Most notable is the promotion of Julie Anne Genter to the Finance role, taking over from Russel Norman. Genter has been one of the Greens’ most capable and prominent spokespeople in her previous role on Transport (which she retains).

Interestingly Genter is still only ranked ninth in the Green pecking order, having dropped a place from last year’s list after the promotion of Shaw.

New portfolio line-up for the Green Party

New portfolios
MP Portfolio
Metiria Turei Inequality

Building and Housing (inc. Social Housing, HNZ)

Maori Affairs

James Shaw Climate Change

Economic Development

Russel Norman Trade

Justice (electoral)

National Intelligence and Security (inc. NZSIS, GCSB)

Kevin Hague Health (inc. ACC, Sport & Recreation)


Rainbow Issues

Eugenie Sage Environment

Primary Industries

Land Information

Canterbury Earthquake Recovery

Earthquake Commission

Gareth Hughes Energy and Resources

Tertiary Education, Skills and Employment

Science and Innovation



Wellington Issues

Catherine Delahunty Education (inc. Novopay)


Human Rights

Te Tiriti o Waitangi

Kennedy Graham Foreign Affairs (inc. Defence, Disarmament, Customs)

Veterans Affairs

Senior Citizens

Julie Anne Genter Finance (inc. Revenue, SOEs)



Mojo Mathers Commerce and Consumer Affairs (inc. Regulatory Reform)

Disability Issues

Animal Welfare

Jan Logie Social Development (inc. Women, Community and Voluntary Sector)

State Services

Local Government (inc. Civil Defence)

Rainbow Issues

Dave Clendon Tourism

Small Business

Criminal Justice (inc. Courts, Corrections, Police)


Denise Roche Workplace Relations and Safety


Immigration, Pacific Peoples, Ethnic Affairs

Internal Affairs (inc. Statistics, Arts Culture & Heritage, Ministerial Services, Racing, Gambling)

Auckland Issues

Steffan Browning Organics




Food Safety

Greens confuse democratic process with democratic votes

Despite what some try to claim he number of submissions in a democratic process is not a measure of popular support.

Submissions are not votes.

A high number of submissions promoting one view has become common, but they often mean that one view has been organised and promoted with mass submissions.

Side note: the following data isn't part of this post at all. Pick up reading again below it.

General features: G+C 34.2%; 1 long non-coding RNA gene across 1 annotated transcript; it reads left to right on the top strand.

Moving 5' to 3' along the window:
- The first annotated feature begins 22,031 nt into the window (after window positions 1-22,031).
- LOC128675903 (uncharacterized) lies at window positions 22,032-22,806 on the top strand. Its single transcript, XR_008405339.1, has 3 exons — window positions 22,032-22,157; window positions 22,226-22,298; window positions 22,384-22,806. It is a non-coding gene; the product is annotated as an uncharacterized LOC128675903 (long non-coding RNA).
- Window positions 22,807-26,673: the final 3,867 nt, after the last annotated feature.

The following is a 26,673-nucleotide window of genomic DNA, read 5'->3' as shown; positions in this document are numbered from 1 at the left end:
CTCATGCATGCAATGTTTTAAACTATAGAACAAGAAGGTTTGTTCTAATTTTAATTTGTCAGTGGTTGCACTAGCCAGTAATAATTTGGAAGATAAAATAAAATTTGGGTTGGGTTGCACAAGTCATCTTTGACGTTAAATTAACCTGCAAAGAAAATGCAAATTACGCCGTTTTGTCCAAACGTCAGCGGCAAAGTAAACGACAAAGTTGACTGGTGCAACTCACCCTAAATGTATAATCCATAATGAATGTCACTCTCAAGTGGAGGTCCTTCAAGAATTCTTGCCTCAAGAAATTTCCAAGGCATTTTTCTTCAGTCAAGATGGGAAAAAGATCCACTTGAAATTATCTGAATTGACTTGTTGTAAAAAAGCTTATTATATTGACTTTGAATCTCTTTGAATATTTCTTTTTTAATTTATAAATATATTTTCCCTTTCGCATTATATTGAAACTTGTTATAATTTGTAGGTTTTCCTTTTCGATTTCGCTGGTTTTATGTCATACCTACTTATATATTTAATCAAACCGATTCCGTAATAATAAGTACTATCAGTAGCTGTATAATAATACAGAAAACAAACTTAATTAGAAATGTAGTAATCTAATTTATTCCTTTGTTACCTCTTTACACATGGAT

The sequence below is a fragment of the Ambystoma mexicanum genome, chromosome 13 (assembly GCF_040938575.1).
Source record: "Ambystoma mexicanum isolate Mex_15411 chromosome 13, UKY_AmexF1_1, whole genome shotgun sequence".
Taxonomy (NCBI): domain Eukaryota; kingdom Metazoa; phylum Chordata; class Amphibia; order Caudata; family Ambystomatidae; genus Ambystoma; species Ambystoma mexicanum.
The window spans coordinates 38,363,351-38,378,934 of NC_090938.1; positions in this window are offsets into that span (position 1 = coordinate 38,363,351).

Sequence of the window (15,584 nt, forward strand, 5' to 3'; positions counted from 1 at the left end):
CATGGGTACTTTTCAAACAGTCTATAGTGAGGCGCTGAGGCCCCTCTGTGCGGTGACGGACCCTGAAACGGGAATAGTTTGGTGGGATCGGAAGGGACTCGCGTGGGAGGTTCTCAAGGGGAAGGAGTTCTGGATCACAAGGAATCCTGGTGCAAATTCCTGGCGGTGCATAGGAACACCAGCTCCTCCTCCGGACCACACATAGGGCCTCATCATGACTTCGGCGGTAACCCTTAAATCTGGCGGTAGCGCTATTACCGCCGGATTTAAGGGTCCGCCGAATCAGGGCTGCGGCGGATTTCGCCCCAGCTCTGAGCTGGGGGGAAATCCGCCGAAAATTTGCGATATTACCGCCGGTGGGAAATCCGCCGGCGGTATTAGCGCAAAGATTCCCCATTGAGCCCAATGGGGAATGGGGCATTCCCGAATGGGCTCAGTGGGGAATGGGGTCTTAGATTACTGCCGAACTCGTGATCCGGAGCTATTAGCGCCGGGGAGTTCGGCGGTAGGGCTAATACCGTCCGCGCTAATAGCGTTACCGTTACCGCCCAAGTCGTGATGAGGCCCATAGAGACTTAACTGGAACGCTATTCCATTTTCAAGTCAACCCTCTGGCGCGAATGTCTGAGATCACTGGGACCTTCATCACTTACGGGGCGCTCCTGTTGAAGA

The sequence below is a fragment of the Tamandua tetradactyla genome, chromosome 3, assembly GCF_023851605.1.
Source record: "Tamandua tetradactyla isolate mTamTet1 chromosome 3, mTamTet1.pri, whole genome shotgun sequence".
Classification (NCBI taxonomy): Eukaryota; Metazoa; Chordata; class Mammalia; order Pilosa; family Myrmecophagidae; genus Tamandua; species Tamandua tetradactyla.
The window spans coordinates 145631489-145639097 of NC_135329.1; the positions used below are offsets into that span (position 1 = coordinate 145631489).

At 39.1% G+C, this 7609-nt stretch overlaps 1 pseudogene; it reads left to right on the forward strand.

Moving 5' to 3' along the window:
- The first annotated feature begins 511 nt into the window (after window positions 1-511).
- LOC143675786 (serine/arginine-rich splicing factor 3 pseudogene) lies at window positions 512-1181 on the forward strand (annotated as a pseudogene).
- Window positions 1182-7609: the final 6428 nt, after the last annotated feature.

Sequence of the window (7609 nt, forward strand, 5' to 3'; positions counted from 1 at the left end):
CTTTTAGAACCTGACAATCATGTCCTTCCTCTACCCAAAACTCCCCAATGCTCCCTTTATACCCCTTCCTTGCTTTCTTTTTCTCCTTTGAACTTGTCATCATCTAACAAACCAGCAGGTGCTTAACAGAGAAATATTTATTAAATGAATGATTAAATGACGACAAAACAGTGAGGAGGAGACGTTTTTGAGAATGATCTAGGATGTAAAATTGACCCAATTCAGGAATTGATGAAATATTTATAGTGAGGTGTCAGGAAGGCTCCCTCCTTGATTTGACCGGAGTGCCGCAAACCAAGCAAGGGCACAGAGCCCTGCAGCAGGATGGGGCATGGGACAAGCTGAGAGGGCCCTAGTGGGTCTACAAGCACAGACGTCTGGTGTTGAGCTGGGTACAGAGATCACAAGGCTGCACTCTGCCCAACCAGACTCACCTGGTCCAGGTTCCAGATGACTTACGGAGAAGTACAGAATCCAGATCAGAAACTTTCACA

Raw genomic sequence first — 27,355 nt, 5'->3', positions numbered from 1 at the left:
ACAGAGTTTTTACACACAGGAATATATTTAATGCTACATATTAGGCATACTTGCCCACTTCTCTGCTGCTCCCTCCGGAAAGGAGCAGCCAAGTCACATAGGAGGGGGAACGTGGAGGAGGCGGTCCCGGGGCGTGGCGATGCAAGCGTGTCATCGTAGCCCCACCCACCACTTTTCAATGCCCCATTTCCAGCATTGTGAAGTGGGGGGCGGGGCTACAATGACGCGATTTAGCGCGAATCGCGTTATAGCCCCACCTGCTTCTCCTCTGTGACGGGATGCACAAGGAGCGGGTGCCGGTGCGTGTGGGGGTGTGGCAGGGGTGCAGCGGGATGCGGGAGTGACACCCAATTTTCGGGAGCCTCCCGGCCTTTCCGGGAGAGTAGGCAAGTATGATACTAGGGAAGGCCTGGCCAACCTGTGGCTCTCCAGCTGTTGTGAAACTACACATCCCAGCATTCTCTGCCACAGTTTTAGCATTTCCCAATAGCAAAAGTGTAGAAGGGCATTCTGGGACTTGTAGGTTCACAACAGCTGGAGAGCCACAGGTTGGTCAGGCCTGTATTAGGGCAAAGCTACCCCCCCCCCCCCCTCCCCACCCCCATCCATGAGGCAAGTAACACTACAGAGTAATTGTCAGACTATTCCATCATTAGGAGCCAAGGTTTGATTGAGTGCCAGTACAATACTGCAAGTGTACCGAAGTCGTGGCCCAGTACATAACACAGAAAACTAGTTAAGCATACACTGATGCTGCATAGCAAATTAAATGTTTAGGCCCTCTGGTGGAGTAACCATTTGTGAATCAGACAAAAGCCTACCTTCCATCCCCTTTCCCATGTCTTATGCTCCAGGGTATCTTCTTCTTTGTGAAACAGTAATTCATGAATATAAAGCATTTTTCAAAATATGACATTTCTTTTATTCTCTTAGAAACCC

Green co-leader Metiria Turei recently sent out an email that was predictably critical of the Government emissions target announcement but her argument is a bad example of the confusion of democratic process versus democratic votes.

Here are five reasons why this weak target should be a concern for all New Zealanders:

  1. This target undermines our democratic process. Back in May, thousands of New Zealanders participated in the Government’s climate consultation. An overwhelming majority (99% of those who specified a target) asked for a more ambitious target than what the Government is proposing. John Key’s administration has effectively ignored almost everyone who participated in the consultation, from doctors and business leaders to scientists and conservation groups.

For a start this doesn’t even give the total number of submissions, she just claims “an overwhelming majority (99% of those who specified a target)”.

How many submissions were there?

How many submissions didn’t specify a target?

But claiming “this target undermines our democratic process” is based either on ignorance of democracy (which is alarming from a party that claims to be more democratic than any other) or it is deliberately deceptive.

Submissions are an important  part of the democratic process, a means of giving the public a say.

But organising mass submissions has become common practice from parties like the Greens and also allied activists:

Like Generation Zero: Use our quick submission tool to call on the Government to commit to a pathway towards zero CO2 emissions by 2050 or earlier, and call for a global zero carbon target in the Paris deal.

This is our chance to call for a plan to Fix Our Future. Take a few minutes to add your voice by submitting below.

It’s easy to have your say. Just fill in your details and tick all the points you agree with.

Personalising your submission will really add weight to it so please add your own thoughts and comments at the end of the form.

In an open democracy like ours groups are free to organise mass submissions, a form of group speak.

But claiming that the number of submissions is some sort of democratic measure of support is an abuse of democracy, or ignorance of how democracy works.Metiria Turei

Either way a party leader should know better than to make claims like Turei has.

Are the Greens confused about democratic processes? Or are they deliberately trying to confuse?